How to Tell if Your Aquatic Turtle is Sick


It can often be difficult to identify illnesses and disease in turtles. Unlike mammals, reptiles do not show outward expressions of pain or discomfort, and cannot alert their owners to the fact that they are sick. Luckily, signs of illness in turtles do exist. Paying proper attention to your aquatic turtle, as well as knowing what signs of disease to look for, can mean the difference between life and death for many turtles.

Be aware of what a healthy aquatic turtle looks like, so that you have a basis for comparison. Healthy aquatic turtles have bright eyes, intact and proportional shells, a glossy finish and scales free of bumps or tears.

Observe the actions of your aquatic turtle. Turtles that appear to be sneezing often, coughing, gasping or wheezing when they take a breath may have a respiratory infection. Note any changes in behavior. Lethargy, more time spent basking, lopsided swimming or the favoring of one or more limbs are often signs of illness.

Check they eyes, nose, mouth and ears of your aquatic turtle regularly. If the eyes are dull, cloudy or swollen, or if there is a discharge around the eyes, this can be a sign of several different diseases. Likewise, a swollen or runny nose, swollen lumps near the ears, or redness and excessive salivation and discharge around the mouth are all symptoms of illness in aquatic turtles.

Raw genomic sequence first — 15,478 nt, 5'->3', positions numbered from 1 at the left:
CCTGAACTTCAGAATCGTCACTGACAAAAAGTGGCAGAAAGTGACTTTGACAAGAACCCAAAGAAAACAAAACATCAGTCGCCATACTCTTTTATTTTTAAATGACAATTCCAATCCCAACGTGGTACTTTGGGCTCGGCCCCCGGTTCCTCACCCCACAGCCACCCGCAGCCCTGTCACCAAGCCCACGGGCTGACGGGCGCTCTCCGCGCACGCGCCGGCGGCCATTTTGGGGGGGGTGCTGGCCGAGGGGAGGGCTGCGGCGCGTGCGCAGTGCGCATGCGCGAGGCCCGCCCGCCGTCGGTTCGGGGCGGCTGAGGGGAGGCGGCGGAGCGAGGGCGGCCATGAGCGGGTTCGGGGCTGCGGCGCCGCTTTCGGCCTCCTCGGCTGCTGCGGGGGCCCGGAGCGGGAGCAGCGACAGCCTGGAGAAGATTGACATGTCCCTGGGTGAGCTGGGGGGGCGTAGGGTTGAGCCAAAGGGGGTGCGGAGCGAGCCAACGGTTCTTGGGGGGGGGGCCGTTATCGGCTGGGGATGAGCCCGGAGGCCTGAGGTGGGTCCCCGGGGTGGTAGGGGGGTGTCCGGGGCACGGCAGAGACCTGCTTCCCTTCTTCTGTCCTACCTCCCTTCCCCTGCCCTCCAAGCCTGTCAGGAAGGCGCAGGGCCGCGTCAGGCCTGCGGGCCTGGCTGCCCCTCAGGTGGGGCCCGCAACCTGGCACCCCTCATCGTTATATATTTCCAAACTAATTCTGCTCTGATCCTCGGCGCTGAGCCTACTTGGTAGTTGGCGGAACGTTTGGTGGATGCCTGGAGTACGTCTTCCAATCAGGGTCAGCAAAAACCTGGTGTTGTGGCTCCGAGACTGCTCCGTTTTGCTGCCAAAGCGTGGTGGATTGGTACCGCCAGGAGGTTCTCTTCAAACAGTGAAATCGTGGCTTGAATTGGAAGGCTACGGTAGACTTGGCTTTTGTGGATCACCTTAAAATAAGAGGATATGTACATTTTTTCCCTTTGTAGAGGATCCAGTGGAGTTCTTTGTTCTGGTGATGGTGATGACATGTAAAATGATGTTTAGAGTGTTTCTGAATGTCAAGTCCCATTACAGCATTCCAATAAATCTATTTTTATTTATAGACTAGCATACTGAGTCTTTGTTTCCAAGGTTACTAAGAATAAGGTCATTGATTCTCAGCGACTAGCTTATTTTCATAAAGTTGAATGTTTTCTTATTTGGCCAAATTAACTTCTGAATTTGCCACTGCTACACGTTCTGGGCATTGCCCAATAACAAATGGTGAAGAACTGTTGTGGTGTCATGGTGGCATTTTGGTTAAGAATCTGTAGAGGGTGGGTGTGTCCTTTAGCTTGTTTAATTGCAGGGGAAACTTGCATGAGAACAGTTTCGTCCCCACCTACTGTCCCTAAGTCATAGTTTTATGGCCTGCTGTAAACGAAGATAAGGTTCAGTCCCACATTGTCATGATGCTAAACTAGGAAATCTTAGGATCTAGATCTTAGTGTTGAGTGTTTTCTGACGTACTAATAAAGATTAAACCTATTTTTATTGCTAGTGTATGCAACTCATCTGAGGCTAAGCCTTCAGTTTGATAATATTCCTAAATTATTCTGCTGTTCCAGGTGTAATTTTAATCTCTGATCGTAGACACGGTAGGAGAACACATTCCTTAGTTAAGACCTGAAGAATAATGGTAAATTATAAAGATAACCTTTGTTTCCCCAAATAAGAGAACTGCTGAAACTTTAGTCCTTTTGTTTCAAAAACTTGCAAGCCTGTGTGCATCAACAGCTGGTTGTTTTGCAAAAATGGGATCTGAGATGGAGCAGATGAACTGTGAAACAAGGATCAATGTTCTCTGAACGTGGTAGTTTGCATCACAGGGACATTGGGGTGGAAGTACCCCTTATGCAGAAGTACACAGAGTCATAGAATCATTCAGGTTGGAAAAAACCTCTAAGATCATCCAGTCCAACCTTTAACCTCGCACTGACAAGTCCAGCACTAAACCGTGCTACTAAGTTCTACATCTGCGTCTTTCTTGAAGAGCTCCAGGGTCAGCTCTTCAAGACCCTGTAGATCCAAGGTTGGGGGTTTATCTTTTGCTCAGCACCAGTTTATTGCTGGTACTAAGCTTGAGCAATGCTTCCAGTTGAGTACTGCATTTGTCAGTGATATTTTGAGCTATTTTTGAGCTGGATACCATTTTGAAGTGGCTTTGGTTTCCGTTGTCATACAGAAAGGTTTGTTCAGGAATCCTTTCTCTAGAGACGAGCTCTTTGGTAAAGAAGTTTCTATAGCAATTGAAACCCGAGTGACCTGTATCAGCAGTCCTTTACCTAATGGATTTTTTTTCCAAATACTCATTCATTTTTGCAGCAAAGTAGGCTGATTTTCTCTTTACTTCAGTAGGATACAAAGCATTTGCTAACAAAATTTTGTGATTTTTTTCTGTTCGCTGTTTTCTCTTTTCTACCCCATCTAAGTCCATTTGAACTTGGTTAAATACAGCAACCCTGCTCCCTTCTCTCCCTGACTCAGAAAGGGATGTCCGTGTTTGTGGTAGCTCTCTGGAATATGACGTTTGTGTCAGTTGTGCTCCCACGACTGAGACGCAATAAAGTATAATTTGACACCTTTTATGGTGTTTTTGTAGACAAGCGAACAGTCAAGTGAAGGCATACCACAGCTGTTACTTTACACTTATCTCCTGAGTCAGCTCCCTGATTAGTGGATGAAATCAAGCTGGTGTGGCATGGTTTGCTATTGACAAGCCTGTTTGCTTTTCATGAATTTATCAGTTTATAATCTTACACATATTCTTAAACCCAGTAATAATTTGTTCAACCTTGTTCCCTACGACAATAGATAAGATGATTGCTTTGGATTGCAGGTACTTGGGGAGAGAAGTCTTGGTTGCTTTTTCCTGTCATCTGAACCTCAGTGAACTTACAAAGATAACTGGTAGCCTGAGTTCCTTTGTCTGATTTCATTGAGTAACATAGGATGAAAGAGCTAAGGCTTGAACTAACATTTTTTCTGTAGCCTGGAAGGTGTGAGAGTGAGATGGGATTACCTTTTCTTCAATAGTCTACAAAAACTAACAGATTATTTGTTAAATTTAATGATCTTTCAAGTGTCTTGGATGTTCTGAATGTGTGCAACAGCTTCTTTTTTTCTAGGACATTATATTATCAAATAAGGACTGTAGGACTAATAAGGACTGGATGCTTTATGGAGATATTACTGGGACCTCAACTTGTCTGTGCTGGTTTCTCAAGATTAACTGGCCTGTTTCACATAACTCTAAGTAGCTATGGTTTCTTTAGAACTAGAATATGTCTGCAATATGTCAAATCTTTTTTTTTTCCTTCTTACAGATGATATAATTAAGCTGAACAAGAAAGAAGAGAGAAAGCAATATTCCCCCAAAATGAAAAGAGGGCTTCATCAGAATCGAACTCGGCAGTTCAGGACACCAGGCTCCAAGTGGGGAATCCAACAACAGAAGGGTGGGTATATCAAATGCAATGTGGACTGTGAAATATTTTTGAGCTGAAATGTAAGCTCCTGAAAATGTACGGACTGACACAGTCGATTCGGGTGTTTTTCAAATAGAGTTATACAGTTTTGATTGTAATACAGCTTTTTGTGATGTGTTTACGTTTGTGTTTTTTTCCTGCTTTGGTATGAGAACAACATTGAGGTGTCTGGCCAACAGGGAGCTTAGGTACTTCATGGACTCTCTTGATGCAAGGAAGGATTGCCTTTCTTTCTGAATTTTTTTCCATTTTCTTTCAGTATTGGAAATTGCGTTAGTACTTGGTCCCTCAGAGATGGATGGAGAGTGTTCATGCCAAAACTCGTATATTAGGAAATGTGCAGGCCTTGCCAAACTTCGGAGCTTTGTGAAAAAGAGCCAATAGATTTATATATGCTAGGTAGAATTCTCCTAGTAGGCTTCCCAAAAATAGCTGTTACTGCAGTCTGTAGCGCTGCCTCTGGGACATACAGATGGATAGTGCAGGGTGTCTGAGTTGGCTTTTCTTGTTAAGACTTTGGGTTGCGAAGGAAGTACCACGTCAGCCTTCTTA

Monitor the condition of the aquatic turtle's skin. Redness, rashes, lesions and bleeding are all symptoms of turtle illness. Feel the skin to see if there are any swollen areas or lumps.

Observe the aquatic turtle's cloaca, located at the base of the tail. If the cloaca is swollen or there is a foul-smelling discharge, this may be a sign of a bacterial infection.

Observe any changes in the turtle's shell. These changes may be in the shell's size, shape, color or condition. There are numerous illnesses which can affect the shell, and any changes should be taken seriously. Pay particular attention to shells that appear to be more conical than normal, as well as any damage to individual scutes.

Monitor the eating habits and fecal matter of your pet turtle. Loss of appetite, weight loss, diarrhea or undigested food that remains in the stool are all signs of illness.

Tips & Warnings

  • Never attempt to treat or diagnose an unknown illness yourself. If in doubt, take your turtle to see a veterinarian who specializes in reptile care.

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